Southern California coastal cliffs could retreat 135 feet in 80 years as erosion rates potentially double

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USGS scientists combined a series of computer models to forecast cliff erosion along the Southern California coast.

House perched above the ocean on a cliff.

Cliff and cliff-top development in Isla Vista, southern California. Photo by Patrick Limber, USGS

USGS scientists combined a series of computer models to forecast cliff erosion along the Southern California coast. Their results were published June 19 in the Journal of Geophysical Research - Earth Surface. The research showed that for the highest sea-level rise considered by the paper (2 meters, or about 6 ½ feet), bluff tops along nearly 300 miles of Southern California coast could lose an average of 135 feet by 2100—and much more in some areas. Coastal managers could be faced with a difficult decision to prioritize bluff-top property or public beaches by permitting or prohibiting armoring. Learn more in the USGS news release posted July 9.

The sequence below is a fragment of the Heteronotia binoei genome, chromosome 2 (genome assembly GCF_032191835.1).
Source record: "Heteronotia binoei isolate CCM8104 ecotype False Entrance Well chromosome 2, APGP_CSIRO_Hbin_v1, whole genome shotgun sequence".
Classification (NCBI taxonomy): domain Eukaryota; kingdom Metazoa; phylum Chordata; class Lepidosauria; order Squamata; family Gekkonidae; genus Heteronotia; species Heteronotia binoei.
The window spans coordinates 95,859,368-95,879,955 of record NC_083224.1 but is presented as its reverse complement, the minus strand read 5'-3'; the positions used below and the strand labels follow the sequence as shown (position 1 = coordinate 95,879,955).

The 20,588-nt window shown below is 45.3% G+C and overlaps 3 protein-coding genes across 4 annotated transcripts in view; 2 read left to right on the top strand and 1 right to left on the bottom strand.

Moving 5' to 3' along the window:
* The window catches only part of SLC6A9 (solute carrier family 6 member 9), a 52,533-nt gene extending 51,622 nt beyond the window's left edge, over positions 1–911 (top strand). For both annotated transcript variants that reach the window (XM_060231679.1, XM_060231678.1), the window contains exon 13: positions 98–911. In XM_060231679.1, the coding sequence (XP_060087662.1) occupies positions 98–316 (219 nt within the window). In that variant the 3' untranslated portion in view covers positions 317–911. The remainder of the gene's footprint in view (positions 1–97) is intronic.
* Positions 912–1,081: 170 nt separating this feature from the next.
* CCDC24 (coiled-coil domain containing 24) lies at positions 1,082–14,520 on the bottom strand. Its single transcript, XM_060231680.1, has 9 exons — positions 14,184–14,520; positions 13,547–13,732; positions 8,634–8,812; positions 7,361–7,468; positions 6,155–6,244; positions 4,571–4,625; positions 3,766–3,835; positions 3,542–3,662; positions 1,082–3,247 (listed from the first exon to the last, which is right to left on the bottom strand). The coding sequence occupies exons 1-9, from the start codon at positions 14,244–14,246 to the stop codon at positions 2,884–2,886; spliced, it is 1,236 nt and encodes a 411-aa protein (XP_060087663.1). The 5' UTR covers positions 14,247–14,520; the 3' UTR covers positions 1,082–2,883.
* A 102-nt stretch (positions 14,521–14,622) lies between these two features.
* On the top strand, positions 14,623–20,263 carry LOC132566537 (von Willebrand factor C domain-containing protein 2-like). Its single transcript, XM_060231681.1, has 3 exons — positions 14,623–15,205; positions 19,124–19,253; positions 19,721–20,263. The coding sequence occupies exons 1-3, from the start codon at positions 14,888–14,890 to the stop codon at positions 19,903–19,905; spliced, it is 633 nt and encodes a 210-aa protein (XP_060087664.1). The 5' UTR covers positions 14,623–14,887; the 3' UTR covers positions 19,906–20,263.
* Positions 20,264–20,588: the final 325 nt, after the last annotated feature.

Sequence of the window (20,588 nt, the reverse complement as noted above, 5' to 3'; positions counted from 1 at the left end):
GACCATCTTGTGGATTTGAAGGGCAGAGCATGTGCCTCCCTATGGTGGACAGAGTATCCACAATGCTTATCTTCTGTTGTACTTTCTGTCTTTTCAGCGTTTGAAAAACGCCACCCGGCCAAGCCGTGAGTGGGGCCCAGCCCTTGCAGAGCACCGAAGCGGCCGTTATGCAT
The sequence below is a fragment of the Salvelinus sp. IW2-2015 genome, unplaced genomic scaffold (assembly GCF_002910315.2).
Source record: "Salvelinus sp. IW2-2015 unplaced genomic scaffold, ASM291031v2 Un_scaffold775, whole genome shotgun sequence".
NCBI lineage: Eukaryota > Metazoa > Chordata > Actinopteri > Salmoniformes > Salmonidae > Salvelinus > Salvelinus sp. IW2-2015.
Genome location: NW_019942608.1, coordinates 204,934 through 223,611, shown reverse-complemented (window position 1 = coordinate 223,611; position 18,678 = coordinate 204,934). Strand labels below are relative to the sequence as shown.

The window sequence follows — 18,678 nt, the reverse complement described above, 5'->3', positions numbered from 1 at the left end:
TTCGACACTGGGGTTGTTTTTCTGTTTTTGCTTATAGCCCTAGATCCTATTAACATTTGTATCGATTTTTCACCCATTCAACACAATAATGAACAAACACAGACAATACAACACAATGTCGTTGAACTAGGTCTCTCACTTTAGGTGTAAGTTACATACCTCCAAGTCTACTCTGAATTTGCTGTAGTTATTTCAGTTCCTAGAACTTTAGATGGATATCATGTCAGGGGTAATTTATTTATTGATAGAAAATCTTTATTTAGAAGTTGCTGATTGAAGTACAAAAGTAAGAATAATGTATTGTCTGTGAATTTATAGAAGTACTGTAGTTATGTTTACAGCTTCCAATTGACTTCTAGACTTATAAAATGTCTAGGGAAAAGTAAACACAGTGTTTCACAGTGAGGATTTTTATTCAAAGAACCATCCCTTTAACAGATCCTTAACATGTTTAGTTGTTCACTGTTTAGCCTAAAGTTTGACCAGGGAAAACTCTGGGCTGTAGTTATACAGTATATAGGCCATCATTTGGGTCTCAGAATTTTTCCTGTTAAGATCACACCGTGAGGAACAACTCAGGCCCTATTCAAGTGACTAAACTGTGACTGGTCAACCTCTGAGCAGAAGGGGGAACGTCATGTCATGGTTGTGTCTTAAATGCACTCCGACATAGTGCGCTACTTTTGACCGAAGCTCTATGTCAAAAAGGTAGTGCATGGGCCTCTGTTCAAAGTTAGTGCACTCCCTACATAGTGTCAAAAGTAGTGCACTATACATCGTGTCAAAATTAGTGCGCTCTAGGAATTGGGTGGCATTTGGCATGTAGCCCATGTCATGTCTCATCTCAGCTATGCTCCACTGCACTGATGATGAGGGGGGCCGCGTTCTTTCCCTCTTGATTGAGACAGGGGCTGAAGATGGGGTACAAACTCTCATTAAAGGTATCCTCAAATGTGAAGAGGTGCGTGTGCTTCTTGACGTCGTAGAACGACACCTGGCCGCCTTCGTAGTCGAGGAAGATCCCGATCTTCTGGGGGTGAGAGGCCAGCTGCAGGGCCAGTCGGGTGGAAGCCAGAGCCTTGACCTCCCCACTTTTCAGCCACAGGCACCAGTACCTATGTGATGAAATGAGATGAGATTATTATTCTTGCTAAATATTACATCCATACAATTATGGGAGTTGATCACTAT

Articles about this paper appeared in various news outlets:

San Clemente Times: “USGS: Rising Sea Levels Threaten California Coastal Bluffs
Washington Post: “California will face a terrible choice: Save cliff-side homes or public beaches from rising seas
San Jose Mercury News: “California will face a terrible choice: Save cliff-side homes or public beaches from rising seas
Daily Mail (UK): “Southern California coast headed for crisis: USGS warns rising sea levels could DOUBLE cliff erosion rates in the next few decades
The Real Deal (Los Angeles real estate news): “SoCal’s sea level rise will put prime properties at risk: report